When Victor Scargle tasted his first soft-shell crab back in 1995, it was at the behest of some more senior chefs he was working with in a New York City seafood restaurant. Then a young, up-and-coming chef who was more familiar with the hard-shell crabs of his native West Coast, Scargle thought his new co-workers were pulling his leg when they told him to eat the whole crab, shell and all. But he took the bait and has been in love with the delicacy ever since.

“It was wonderful,” said Scargle of that first experience. “What a delicious surprise and treat it was.”

Scargle is now chef at Lucy’s Restaurant in Yountville, California, where, once the season hits in late April, he plans to serve fennel pollen and phyllo-crusted soft-shell crabs with Lucy artichokes barigoule, morel mushrooms, wrinkled crinkled cress and apple balsamic.

“It’s such a great product, very versatile, sweet flavor, has a crunchiness to it,” he said. “It goes well with a lot of stuff.”

Scargle isn’t alone in his passion for the delicate crustaceans. Chefs across the country are discovering the uniqueness and versatility of soft-shell crabs and are increasingly adding them to their menus. According to Datassential MenuTrends, soft shells now appear on 15 percent more restaurant menus than they did five years ago.

 

Brennan's of Houston's Blue Crab Bread Pudding with Soft-Shell Bisque

Brennan’s of Houston’s Blue Crab Bread Pudding with Soft-Shell Bisque.
Soft shells are most common on fine dining menus, where 10 percent of menus feature the item. The biggest increase over the last five years has occurred at the midscale and casual-dining segments, where the appearance of soft-shell crabs on menus increased by 28 percent and 20 percent respectively.

A number of trends are driving the increased interest in soft shells, say chefs, including diners’ desire to eat more seasonally. At a time when most seafood can be had during any season and in any location, soft-shell crabs remain seasonal. They are only available from late April through summer when the crab sheds its shell in preparation to grow a new one.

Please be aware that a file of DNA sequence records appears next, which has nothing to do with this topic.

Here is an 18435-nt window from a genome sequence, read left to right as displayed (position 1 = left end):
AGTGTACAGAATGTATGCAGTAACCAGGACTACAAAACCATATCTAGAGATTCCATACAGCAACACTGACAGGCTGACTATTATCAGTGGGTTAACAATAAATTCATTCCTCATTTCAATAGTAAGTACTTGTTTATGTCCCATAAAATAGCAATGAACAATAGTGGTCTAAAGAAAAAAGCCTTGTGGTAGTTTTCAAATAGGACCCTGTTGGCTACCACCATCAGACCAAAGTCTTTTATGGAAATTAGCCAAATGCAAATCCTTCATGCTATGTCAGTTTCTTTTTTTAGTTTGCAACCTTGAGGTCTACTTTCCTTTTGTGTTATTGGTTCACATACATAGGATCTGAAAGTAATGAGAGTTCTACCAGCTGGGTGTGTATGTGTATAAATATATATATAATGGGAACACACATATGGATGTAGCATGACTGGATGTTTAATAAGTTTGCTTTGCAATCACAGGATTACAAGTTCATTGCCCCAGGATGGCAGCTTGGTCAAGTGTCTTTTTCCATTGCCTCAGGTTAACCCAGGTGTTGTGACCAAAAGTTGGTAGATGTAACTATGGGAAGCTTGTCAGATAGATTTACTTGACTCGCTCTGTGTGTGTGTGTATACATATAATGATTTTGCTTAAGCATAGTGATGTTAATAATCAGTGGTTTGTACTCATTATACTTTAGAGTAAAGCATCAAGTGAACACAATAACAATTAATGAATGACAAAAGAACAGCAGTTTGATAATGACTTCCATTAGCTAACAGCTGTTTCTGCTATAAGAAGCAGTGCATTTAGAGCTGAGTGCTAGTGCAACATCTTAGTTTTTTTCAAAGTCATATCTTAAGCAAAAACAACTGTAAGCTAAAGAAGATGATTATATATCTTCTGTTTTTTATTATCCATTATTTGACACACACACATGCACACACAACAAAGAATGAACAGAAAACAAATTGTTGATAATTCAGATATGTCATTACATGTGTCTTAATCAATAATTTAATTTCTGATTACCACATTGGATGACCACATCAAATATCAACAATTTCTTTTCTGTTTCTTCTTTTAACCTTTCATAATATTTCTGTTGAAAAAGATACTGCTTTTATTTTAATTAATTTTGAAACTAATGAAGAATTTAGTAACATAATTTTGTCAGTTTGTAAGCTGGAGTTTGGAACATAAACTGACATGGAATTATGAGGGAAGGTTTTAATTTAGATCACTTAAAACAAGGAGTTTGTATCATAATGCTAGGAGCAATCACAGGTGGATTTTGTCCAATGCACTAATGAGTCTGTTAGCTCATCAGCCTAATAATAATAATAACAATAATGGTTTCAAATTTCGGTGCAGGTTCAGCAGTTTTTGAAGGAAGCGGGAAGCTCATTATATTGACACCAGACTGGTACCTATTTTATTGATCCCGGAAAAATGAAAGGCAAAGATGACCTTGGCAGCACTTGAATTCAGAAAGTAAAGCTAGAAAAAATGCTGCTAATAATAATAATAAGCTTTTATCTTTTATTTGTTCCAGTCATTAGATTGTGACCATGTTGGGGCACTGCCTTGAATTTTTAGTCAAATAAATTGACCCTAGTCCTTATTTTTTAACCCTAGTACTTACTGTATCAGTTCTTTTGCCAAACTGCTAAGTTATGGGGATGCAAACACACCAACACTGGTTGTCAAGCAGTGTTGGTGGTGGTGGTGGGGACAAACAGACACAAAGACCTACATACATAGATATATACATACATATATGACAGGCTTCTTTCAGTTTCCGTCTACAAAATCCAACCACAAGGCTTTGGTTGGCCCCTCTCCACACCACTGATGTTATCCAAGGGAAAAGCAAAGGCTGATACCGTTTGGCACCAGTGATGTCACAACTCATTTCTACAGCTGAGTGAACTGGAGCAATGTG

“It’s a very unique time of year that you can eat the whole crab,” said chef Frederik de Pue of Azur in Washington, D.C, a contemporary seafood restaurant that opened Thursday. “You have to take advantage of products that are in season and unique.”

While soft shells are traditionally deep fried, de Pue prefers a lighter preparation. He will serve pan-roasted Maryland crab with English peas, house-made crème fraiche and Japanese yuzu koshu paste.

Also breaking from tradition is chef Mike Isabella, chef and owner of Graffiato in Washington, D.C., and former contestant on Bravo TV’s Top Chef and Top Chef All-Stars. Isabella will be serving a wild rice–crusted soft-shell crab with eggplant relish and green plum. The breading, which includes fried rice, flour and egg, gives the crab an exterior he describes as being “almost like a Rice Krispie.”

 

Soft-shell crab

Mike Isabella features fried soft-shell crab in his cook book, “Crazy Good Italian.” Photo: Greg Powers Photography

“It’s cool lookin’ … unexpected,” said Isabella of his puffed-rice creation. “Everyone loves a fried soft-shell crab.”Though soft shells primarily come from The Gulf of Mexico, The Chesapeake Bay, the Carolinas, Louisiana, Georgia and Florida, advances in packaging, shipping and storage mean the crabs can noweasily travel across the country, allowing chefs such as Sonny Sweetman of Wolfgang Puck at Hotel Bel-Air in Los Angeles to serve them as well.

“They have an amazing natural, briny, sweet flavor, and they remind me of home,” said Sweetman, who is originally from Maryland. “But the season is short so you have to get them quickly when they are available.”

Sweetman puts soft shells on the menu at Wolfgang Puck every spring and varies the preparations. This year he’ll be coating Maryland soft shells in tempura, deep frying them and serving them with fava beans, eggplant and Indian spices.

In Houston, chef Danny Trace of Brennan’s of Houston plans to take advantage of the rare product by serving a variety of preparations. His menu will include Soft-Shell Crab Imperial, Blue Crab Bread Pudding with Soft-Shell Bisque, Blue Crab Soufflé with soft-shell saffron cream, Crispy Smoked Soft-Shell Crab and Soft-Shell Provencal.

“There’s something unbelievable about a fried soft shell crab,” said Trace. “[I’m] always excited to see them coming. We always try to do something different.”